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4.2 Referencing styles

In 2009 Alec Gill wrote in the Times Higher Education:

“Some academics have a "fetish" for their chosen style of referencing source material, and students can be inhibited by lecturers’ conflicting advice on which style to use. These were among the findings of a symposium earlier this month at the University of Bradford focused on referencing and writing. One conclusion was that there are far too many referencing styles – there are well over 3,000 esoteric ways of citing source material. What purpose is served by all the archaic typography? The question was asked: "why not have one standard system?"

The evidence from focus groups that the TELSTAR project ran with students very much supported this with students sometimes unclear which referencing style they should use, concerned they would be penalized (marked down) for using the wrong style, and asking that there should be more consistency in the referencing styles they were asked to use across different courses or modules. Quotes from the student focus groups include:

“if you don’t do it right in the final ECA [End of Course Assignment] you’re going to be penalized for it”

“whatever I’d been doing before which was a system of footnotes … was not what was required on the course I’ve just done … the issue for me this year was trying to move from one [citation style] to the other”

“when you look at the citation style they [the course] use, it’s an absolute shambles in that it’s subtly inconsistent with itself”

In a 2009 blog post James Atherton argues that we are in danger of paying too much attention to aspects of referencing that are not that important:

So I am puzzled by this disproportionate attention paid to referencing. I am particularly puzzled by the insistence that it always be corrected. We emphasise the quality of feedback we give to our students, and we are keen that they should read it, discuss it with us in tutorial, and learn from it. And of course that will include correction of poor referencing practice, up to a point. What does obsessional attention to every detail of punctuation in a bibliography say about what we think is important about an essay or project? Indeed, what other aspect of marking should get less attention in order that this can get more? As I remember, the examiner suggested that work could even be referred until it was re-submitted with an immaculate list of references; what does that say about what is important?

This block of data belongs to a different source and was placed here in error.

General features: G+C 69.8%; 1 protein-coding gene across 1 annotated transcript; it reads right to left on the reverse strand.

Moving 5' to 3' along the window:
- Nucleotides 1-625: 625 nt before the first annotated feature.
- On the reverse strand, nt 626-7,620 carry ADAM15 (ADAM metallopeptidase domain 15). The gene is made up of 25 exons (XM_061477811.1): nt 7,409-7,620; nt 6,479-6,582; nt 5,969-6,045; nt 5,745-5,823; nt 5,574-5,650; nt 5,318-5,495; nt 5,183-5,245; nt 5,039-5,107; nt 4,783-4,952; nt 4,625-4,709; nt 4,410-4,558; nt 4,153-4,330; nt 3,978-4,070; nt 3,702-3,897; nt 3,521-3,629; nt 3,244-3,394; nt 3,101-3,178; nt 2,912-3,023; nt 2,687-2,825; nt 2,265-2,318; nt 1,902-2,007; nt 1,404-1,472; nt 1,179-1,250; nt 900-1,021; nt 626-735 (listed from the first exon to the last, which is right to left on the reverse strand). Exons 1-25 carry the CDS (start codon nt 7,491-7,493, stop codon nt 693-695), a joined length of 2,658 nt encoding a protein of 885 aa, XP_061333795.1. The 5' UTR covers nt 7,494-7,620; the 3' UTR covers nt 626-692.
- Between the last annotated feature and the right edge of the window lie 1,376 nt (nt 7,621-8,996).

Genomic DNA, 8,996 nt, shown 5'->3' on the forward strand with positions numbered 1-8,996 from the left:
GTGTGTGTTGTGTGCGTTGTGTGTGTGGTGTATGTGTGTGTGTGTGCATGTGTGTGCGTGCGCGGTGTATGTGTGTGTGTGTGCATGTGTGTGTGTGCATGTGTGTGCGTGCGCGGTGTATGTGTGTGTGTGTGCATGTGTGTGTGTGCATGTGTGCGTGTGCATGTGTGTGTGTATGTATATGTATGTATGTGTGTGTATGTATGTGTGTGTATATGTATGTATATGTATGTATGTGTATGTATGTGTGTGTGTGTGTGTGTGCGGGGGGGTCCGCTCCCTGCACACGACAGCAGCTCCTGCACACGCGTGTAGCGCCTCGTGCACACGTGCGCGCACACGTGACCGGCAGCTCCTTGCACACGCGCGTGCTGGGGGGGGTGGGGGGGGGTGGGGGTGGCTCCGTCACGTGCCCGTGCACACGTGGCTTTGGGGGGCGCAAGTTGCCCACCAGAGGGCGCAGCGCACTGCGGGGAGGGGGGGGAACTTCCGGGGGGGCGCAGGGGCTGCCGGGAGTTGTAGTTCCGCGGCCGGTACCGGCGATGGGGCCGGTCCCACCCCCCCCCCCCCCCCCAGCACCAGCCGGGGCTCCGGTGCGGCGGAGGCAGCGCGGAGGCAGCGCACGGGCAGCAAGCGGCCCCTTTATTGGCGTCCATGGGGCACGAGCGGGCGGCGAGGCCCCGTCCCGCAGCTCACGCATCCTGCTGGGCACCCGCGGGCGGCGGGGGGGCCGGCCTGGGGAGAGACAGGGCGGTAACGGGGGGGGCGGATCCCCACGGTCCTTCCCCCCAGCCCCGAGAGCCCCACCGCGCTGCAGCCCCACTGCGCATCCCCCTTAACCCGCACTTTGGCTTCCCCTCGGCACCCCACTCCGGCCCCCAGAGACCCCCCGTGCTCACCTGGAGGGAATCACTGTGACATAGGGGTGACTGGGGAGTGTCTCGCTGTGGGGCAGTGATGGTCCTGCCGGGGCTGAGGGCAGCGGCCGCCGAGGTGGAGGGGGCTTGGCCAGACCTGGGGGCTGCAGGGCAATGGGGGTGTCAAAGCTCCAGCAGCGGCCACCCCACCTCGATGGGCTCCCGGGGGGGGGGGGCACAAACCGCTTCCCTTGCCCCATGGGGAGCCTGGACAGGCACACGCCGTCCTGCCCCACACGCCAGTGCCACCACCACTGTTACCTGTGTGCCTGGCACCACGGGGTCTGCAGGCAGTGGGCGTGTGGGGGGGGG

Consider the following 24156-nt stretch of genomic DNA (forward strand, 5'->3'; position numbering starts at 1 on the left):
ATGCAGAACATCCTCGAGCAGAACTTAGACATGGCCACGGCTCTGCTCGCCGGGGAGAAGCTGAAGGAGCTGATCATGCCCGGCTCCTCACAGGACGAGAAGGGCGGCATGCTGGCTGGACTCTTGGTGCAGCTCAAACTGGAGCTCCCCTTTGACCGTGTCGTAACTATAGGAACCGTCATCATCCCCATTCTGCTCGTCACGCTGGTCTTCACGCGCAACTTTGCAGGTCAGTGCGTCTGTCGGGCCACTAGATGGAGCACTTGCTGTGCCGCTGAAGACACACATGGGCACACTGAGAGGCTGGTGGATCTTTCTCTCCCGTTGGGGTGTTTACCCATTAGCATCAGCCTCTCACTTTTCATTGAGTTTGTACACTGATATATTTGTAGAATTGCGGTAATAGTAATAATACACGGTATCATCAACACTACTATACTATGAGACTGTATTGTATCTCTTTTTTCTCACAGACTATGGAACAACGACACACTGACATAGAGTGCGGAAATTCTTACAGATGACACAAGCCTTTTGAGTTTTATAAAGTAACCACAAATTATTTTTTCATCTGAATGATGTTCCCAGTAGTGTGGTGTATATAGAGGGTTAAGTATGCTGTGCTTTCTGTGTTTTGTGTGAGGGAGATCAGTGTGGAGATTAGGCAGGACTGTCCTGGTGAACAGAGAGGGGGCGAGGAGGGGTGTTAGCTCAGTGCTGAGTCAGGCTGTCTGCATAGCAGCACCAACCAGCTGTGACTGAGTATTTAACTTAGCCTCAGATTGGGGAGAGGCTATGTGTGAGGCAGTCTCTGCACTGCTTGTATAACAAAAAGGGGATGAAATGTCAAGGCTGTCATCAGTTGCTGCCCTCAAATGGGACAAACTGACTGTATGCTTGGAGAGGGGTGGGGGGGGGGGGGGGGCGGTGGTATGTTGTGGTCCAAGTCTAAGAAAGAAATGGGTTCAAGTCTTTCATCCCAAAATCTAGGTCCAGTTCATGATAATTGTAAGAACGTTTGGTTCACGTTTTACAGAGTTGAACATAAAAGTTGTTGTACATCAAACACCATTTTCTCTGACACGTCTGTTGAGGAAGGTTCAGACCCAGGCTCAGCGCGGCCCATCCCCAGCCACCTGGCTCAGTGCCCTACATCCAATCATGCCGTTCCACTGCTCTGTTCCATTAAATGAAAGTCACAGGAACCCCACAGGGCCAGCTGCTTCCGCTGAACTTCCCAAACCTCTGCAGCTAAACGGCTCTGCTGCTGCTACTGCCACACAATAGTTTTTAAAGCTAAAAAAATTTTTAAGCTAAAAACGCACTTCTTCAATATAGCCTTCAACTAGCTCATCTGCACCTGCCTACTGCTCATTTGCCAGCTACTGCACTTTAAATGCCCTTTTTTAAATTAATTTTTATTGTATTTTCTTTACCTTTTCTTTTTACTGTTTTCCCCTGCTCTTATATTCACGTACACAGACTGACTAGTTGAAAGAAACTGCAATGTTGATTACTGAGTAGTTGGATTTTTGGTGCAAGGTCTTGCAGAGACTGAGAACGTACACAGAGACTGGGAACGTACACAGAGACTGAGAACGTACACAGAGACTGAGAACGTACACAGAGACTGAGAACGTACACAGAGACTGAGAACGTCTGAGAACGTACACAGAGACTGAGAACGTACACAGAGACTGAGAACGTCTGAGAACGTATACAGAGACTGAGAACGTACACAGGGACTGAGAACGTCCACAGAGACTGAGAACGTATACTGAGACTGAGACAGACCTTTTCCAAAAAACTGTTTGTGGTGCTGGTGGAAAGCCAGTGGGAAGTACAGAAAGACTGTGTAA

While there is no doubt that when writing for publication, there may be a requirement to use a specific referencing style (for example, the referencing style guidelines for ‘Science’ are given at http://www.sciencemag.org/about/authors/prep/res/refs.dtl), the requirements for students should be considered carefully, and communicated to them clearly.

Alec Gill proposes a ‘unified academic referencing system’ to simplify practice across academia. While integrating reference management tools into a learning environment consider what styles you wish or need to support, and whether it is possible to agree on a small number of styles that can be used across the institution.

A final point on referencing styles is that reference management software will work on a ‘garbage in, garbage out’ basis. If you generate references from a structured form of the reference, you must ensure that the correct information is recorded in the correct places within structured format.

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